Meet the locals who redesigned the L.A. airport

Montreal’s Moment Factory apply their stunning multimedia light-craft to the international terminal of LAX to bring a little magic back to air travel.

Moment Factory’s installations in the Tom Bradley International Terminal of LAX. 

Last fall, Montreal’s Moment Factory lent their spectacular light-craft to Pop vs. Jock, Pop Montreal’s charity basketball game at McGill. They also designed another halftime show in 2012: Madonna at the Superbowl.

The company, which began as a multimedia endeavour by a few guys from Montreal’s rave scene, has done a whack of work locally, from Jazz Fest structures to the motion-detecting installation known as la Vitrine to the redesign of the Metropolis marquee. But more and more, they’re working on the world stage — they’ve projected their breathtaking creations on Barcelona’s Sagrada Familia church and illuminated shows and tours by bands ranging from Arcade Fire (at Coachella 2010) to Bon Jovi. After mounting a series of temporary projections, they’ve now been hired to help revitalize Atlantic City’s Boardwalk with a permanent display.

But by far their grandest gig to date has been the four hours of multimedia content they’ve made for massive video screens in the new Tom Bradley International Terminal at the Los Angeles International Airport (LAX), which opens on Sept. 18.

They collaborated with Sardi Design and MRA International to bring seven media features (and additional “interactive capsules”) to life via the freshest high-res, 3D and motion-sensor technologies available.

I spoke to Moment Factory’s Marie Belzile about what went into this mammoth, year-long project.

Lorraine Carpenter: How many members of Moment Factory worked on this project?

Marie Belzile: This involved about 60 people from all of Moment Factory’s different departments. We had about 20 people on the content side, but the administrative side was pretty heavy ’cause you’re dealing with the airport committee, which basically is like dealing with a city, with a government. But it was also significant on the technology side, ’cause we had to provide broadcasting systems and develop all the interactive content, which required altering technology or creating new methods. Each time we develop an interactive concept, we have to make it work for that space and make it special for that space.

But then you can add about 250 collaborators, ’cause we did shoots all over the world: in Los Angeles, Rio de Janeiro, South Africa, and here at Mel’s [Cité de Cinéma].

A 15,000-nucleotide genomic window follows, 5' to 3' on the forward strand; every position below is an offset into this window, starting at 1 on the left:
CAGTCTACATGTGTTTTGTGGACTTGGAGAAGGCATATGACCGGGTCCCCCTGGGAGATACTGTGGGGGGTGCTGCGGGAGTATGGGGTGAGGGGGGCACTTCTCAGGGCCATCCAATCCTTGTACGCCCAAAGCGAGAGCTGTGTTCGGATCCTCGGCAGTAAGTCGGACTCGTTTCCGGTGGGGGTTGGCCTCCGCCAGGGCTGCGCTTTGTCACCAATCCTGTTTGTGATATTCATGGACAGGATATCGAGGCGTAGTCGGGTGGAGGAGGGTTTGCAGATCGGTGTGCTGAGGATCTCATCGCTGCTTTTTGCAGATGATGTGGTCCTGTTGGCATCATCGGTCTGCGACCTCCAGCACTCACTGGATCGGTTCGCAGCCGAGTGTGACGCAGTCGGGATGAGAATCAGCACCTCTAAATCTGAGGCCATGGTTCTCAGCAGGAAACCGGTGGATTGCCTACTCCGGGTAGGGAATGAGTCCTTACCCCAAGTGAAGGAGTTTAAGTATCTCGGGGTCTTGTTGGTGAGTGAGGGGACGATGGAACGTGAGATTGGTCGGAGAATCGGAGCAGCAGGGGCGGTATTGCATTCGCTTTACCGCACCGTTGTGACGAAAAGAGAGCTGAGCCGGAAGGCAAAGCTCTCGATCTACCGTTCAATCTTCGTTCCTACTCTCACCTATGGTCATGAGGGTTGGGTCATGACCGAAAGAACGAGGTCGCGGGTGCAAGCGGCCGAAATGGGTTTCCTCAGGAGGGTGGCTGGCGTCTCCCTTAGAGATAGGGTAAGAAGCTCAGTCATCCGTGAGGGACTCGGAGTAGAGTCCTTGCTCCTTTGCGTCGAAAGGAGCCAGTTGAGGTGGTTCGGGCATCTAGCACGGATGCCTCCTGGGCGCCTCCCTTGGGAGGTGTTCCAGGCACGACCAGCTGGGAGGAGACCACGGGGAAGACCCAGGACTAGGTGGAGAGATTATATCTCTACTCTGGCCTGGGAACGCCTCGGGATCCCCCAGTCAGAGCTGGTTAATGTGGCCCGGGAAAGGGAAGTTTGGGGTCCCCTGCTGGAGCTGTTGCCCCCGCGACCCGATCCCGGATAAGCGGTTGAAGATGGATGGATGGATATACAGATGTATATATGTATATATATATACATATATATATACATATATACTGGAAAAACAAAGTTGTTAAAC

LC: How much creative control did you have?

MB: We had a lot of leeway, even in terms of defining the whole schedule. The creative team from Sardi, the people who designed the feature, had a really clear vision of what they wanted, what kind of experience they wanted, and we had to realize it. It was just conceptual, like, “We want people to feel this way,” but then what kind of content is going to achieve this? So we really brought all the ideas. It was like a gift, creating that project, ’cause we’re really interested in urban spaces, and here you have all kinds of people of all ages of all origins from all over the world, so you have to be super universal in the story you’re telling, and you have to inspire people. Our mission was to bring back the idea of the romanticism of travelling, when travelling used to be exciting and fun. It’s become so heavy, with security and everything, that you almost forget the fun part of it. So that was our take on it, to try to lift the spirit a bit.

LC: How do you feel about the project now that it’s about to be unveiled to the public?

MB: We’re very happy and super proud. It was such a challenge. You’re starting from nothing and then you have to get to a point where you’re creating a schedule that makes sense. We knew that it was going to be a schedule, like TV has hour or half-hour programs, but we had no idea how long the programs would be. We had to develop a whole vocabulary of what we were doing, ’cause it was kind of a first.

You have these gigantic media features, so how would they work together? It was really hard to imagine because obviously the space didn’t exist yet. It was in construction all year, so we had to use a lot of imagination to project what it would look like in the end. But we created a lot of mock-ups, 3-D models that could help us understand the space, and it ended up working super well.

One of the media features is a tower mapped with LED screens — if you have content that’s moving too fast, people would be disturbed by it. From the beginning, our approach was super relaxing and mellow ’cause people are so stressed when they travel, and just the scale of those things — we were a bit afraid of annoying people. So what we’re really proud of is that even though those media features are humongous, we think we developed the right content so that when you move in the space, you’re amazed by it but your mind is reflective and introspective. It’s not so much like a movie telling a really strong story that you have to follow — it’s ambient, and it leaves room for the passenger to breathe. Even getting on the plane, you can start your travel in all the content we developed. We left a lot of space for the passenger to kind of imagine their own thing and bring their own input to it. ■

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